UK crypto sanctions evolving

The legislation to target crypto asset businesses and amend existing sanctions legislation came into effect.

The UK’s His Majesty’s Treasury (HMT) has updated its guidance for financial sanctions. The updated guidance document makes an explicit reference to crypto assets, crypto exchange providers, and custodian wallet providers:

  • Cryptoassets are explicitly indicated as falling within the definition of funds and ‘economic resources, and consequently, asset freeze restrictions apply to them. 
  • Cryptocurrency exchange providers and custodian wallet providers are explicitly listed among relevant firms and, consequently, must follow specific sanctions reporting obligations. 

While the updated guidance document explicitly outlines crypto sanctions-related obligations, the UK regulators have clarified that financial sanctions apply to crypto assets to the same extent as fiat assets. 

Related:

Russia-Ukraine war

In March 2022, following the introduction of Russia-related sanctions in response to the war in Ukraine, the UK regulators issued a joint statement explaining that “UK financial services firms, including the crypto asset sector, are expected to play their part in ensuring that sanctions are complied with” and highlighting that ‘information to report regarding financial sanctions’ must be sent to Office of Financial Sanctions Implementation (OFSI). 

Barbara Halasek, Head of Regulatory Affairs at Coinfirm, is optimistic about this news.

“The extension of HMT sanctions guidance to crypto assets, crypto assets exchanges, and custodian wallet providers brings more clarity into the obligations that many market players have already been aware of and implementing in practice. Following the statement from the UK regulators in March, it was clear that the regulators’ expect the crypto market to comply with financial sanctions to the same extent as the traditional fiat financial institutions.” 

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Barbara Halasek, Head of Regulatory Affairs at Coinfirm

Liz Truss on cryptocurrency 

The new sanctions follow an unprecedented week in the UK. 

Upon revelation of a series of scandals, Boris Johnson resigned as British prime minister; his former Foreign Secretary Liz Truss became Prime minister. The new leader appears to be crypto-friendly based on her tweets from 2018. 

Since then, Truss has not made any specific recommendations or comments about cryptocurrencies or blockchain technology. As the new Chancellor of the Exchequer, Kwasi Kwarteng will play a key role in developing cryptocurrency regulations in the UK.

Parliament held a second reading of the Financial Services and Markets Bill last week, and the bill is now waiting for committee consideration in Westminster.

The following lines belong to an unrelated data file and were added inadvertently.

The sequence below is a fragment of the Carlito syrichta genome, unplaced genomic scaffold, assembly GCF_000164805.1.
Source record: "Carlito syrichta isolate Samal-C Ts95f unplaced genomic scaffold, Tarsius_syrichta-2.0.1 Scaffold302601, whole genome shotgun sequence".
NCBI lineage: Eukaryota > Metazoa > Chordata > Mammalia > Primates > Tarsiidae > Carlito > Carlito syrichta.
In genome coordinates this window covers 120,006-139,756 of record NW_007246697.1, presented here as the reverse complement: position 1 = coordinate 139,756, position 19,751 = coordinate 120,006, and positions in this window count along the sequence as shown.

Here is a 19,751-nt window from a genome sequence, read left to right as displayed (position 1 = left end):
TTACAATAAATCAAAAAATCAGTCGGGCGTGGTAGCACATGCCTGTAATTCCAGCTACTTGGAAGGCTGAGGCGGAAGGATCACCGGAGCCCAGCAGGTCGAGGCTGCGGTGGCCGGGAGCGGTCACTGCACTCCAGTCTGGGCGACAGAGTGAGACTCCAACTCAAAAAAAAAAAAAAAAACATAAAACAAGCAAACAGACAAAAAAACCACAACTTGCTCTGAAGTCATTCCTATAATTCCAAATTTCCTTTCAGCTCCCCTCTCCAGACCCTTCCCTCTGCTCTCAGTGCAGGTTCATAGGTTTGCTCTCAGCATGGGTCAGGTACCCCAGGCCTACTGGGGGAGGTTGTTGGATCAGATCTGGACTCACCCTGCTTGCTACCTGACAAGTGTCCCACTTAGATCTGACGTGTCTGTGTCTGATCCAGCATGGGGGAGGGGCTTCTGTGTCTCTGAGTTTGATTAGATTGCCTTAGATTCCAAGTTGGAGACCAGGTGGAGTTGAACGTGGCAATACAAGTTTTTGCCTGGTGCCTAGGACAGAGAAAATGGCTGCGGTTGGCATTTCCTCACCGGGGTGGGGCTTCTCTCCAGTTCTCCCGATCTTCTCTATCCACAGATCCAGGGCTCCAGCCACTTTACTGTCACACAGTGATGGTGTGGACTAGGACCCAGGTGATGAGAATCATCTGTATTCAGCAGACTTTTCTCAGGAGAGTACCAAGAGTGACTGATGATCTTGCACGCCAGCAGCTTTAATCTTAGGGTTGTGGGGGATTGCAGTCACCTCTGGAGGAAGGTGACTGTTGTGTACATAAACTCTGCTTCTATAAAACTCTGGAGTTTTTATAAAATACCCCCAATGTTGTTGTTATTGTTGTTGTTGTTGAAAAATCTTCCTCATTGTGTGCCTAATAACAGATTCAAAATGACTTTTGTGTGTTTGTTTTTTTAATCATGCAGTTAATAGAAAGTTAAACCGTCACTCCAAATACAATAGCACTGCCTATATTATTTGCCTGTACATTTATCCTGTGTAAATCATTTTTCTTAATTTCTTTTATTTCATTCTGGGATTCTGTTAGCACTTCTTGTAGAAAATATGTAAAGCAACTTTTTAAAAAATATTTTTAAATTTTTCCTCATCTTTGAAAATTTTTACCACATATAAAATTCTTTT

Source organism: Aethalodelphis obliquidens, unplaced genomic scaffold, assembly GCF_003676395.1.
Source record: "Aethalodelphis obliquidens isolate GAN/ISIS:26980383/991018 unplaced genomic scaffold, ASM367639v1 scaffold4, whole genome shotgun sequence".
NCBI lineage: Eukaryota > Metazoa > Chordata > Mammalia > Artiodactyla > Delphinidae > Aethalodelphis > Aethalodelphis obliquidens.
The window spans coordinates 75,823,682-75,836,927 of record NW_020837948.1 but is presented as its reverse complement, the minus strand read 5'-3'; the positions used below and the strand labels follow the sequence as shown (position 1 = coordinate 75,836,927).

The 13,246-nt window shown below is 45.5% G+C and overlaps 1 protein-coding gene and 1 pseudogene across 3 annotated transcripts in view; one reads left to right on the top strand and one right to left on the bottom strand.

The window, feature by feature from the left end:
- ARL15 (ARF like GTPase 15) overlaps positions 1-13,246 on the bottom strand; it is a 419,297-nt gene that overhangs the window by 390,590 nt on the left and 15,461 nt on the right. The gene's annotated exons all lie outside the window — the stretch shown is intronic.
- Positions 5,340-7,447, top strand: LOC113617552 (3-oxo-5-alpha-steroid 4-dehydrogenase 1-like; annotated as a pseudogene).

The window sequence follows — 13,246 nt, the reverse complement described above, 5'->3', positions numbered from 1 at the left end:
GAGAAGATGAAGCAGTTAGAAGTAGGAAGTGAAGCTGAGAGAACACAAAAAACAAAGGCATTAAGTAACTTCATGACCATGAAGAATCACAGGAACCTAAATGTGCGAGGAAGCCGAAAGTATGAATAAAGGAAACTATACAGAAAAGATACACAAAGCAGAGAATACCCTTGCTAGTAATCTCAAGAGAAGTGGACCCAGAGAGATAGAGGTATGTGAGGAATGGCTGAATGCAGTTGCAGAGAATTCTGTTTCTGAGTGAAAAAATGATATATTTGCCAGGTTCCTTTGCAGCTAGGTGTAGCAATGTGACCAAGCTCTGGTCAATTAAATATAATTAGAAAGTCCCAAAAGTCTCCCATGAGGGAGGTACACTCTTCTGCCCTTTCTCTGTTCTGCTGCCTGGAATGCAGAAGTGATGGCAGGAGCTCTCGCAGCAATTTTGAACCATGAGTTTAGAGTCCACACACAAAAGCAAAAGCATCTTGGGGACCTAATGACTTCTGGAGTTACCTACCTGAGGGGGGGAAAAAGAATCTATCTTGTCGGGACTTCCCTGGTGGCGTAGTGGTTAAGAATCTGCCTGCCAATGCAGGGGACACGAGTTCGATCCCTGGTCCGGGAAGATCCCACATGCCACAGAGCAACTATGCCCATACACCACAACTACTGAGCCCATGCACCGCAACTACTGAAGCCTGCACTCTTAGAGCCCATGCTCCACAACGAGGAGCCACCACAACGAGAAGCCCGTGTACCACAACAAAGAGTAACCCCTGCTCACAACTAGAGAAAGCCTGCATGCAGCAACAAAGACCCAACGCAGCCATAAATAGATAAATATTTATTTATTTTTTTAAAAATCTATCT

This bill is intended to help regulators regulate crypto used for payments, such as stablecoins.

U.S. sanctions compared 

While the Russian sanctions are similar to those in the UK, EU, and the U.S., there are some differences, and navigating them has become very complex.

Halasek explains, “it does not come as a surprise and is consistent with OFAC actions and guidance in the US. In contrast to the Office of Foreign Assets Control (OFAC), HMT sanction lists have not published crypto-assets addresses related to ‘designated parties.’ However, this does not mean that screening the clients’ names of their connected parties (directors, beneficial owners, etc.) is all that can be done to ensure compliance with sanctions. The UK regulators have provided a list of steps that can be taken to reduce sanctions risks in their March statement. Crypto-asset businesses are encouraged to use customer profiles and behavior monitoring to assess sanctions’ risks. The mitigating steps list also mentions where blockchain analytics solutions are deployed, ensuring that compliance teams understand how these capabilities can be best used to identify transactions linked to higher risk wallet addresses.” 

Compliance 

It is expected that compliance will play a significant role in crypto in the future, and firms must adapt to continue to operate in this growing field. 

Halasek concludes, “at Coinfirm, we fully understand the value of compliance teams training; therefore, we will soon launch the Coinfirm Academy training program, where the module devoted to Sanctions Compliance will be the first one.”

  • Helen Femi Williams is a freelance journalist and podcaster interested in fintech, politics, economics, and their intersections. She is the host of the letsgetlitical podcast, a fortnightly show interviewing guests from all different sides of the political spectrum, in partnership with the Mozilla Foundation. Prior to this role, she worked as an innovation consultant developing insurtech and fintech products and ideas for brands, startups, and major corporations. She studied International Relations at the University of Nottingham (UK and Malaysia).